I’ve started the finishing work on the apothecary cabinet, and I’m really excited so far! It’s not done yet, but the first steps of finishing it have happened!
Just a quick reminder (since it’s been so long), here’s where we are! We built the cabinet box, and it’s divided into 3 big sections.
My design was planned around these two doors I found on craigslist, and we wanted a center door made to match (which will hold the mirror).
The woodshop at Madison Street Salvage did an amazing job building a center door to match!
They took one of the original doors to a lumber place to figure out the wood, and everyone decided it was maple. I thought they were oak, but I’m no expert, so maple is what we did.
And if you remember the “Maple Staining Disaster of the Laundry Room,” I got super nervous about working with it again. But I never shy away from a challenge!
Seriously – the profiles are SO GREAT in how well they match.
So, knowing that I was dealing with maple again, I didn’t even pretend to want to stain it. I immediately ordered some dyes and started testing! I forgot how far it stretches – I really shouldn’t have started with a gallon of denatured alcohol. Oops.
Here’s what I did! Just like last time, I mixed denatured alcohol with Transtint. I used a blend of Dark Vintage Maple and Medium Brown. I just played with the colors to get what I wanted. Again, it would have been a lot easier if I had started with HALF a gallon of denatured alochol – I could’ve gotten to the depth I wanted quicker.
Also, can we talk for a second about the fact that they make PURPLE wood dye?
A quick google search seems like most people use it for making super cool guitars. But my head is spinning about making a really cool work top / table for my eventual office / sewing studio at home. That would be so wild, and I love the thought.
Dye is super thin, so you want to have down good floor coverings and wear gloves. But it’s so easy to work with. I really do like dye much better than stain.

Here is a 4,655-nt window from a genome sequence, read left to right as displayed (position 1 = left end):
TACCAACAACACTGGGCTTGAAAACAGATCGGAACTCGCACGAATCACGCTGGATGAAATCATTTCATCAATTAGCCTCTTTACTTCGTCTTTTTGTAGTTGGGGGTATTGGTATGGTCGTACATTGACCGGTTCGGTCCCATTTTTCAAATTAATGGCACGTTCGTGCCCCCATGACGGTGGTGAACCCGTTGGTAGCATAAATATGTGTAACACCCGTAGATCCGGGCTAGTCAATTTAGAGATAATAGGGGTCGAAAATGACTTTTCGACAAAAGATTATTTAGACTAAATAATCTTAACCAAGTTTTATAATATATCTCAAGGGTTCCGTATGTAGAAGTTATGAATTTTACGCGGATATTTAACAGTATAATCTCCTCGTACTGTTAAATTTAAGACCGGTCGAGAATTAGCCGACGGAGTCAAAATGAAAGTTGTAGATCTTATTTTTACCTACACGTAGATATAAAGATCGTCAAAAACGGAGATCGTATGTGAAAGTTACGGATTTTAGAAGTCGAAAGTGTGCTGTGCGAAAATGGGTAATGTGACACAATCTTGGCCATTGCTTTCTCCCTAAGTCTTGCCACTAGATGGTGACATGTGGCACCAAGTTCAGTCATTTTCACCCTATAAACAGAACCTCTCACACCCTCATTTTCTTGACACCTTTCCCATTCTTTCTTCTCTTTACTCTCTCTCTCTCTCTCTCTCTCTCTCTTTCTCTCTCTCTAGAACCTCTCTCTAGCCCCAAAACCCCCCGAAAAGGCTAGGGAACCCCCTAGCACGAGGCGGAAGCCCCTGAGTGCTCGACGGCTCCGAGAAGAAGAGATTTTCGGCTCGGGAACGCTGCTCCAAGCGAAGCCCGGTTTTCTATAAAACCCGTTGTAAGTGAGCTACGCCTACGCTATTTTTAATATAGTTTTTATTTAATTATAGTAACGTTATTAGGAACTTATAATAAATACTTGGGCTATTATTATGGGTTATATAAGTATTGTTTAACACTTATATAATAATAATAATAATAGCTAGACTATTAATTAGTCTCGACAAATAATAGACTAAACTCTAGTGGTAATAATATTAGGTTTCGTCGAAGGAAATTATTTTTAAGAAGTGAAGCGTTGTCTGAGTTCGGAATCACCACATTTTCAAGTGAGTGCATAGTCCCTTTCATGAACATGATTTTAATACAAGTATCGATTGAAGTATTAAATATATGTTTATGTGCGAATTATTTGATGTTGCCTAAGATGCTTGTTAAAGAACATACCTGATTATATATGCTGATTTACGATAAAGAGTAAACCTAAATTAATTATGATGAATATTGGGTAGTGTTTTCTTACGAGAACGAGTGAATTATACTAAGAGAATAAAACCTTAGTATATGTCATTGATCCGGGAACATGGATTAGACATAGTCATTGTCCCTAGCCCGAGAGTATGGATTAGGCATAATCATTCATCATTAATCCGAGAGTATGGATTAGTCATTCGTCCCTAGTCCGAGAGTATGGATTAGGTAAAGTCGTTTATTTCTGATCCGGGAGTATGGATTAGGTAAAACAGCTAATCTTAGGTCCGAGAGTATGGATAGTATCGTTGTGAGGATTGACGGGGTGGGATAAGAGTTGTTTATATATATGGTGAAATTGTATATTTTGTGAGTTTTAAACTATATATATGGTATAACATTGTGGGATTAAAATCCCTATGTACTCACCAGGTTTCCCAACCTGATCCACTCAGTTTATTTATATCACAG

This is where I start getting excited! With dye, all you do it brush it on. No wiping like stain. Brush it on, let it dry.
It’s so rich and deep. Another benefit of dyes, is that it dries SO quickly. Like, in 5 minutes you can touch and move it, or add another coat.
I did one coat on the Craigslist doors, and two on the new door. The new door didn’t take the stain as smooth as I had hoped. I did use conditioner first, but conditioner can only do so much with super hard woods. I know new growth will never look the same as old growth – and I don’t even want them to be exact. It’s part of their story, after all.
But yeah, I was hoping they’d be closer than this. But, shellac hasn’t been put on yet in these pictures, so that’s going to help A LOT.
Shellac! Shellac gives such a good finish, and it also adds that touch of orange / amber that helps tie it to the wood in the house.
After Dye, before Shellac!
Ahhhhh…… look at that!
Oh yeah. SO much better with shellac. The new wood (on the right) definitely still looks different, but it’s not nearly so jarring. Shellac is like a really great make-up foundation – it just evens things out.
And when you take a step back, it looks even nicer.
Yes. I can TOTALLY live with this.
Then, to work on the cabinet! First step, applying wood conditioner. The cabinet is oak, so not nearly as hard of wood, so the conditioner will work a little!
I asked Doug VERY nicely if he would tarp and tape the room for me. I knew he’d do a better job than me – and he did.
It was a VERY thorough job!
One bay done!
It’s already warming up the place!
I’m standing in the tub, and the door is open so you can compare colors. I don’t care if I get the tones EXACT, but I really think one more layer of dye, plus shellac will really be pretty darn close.
I’m in my happy place. Will this be done by the time school is out (Memorial Day?)?
I have high hopes. But also lots of concerts and things between now and then. So keep your fingers crossed!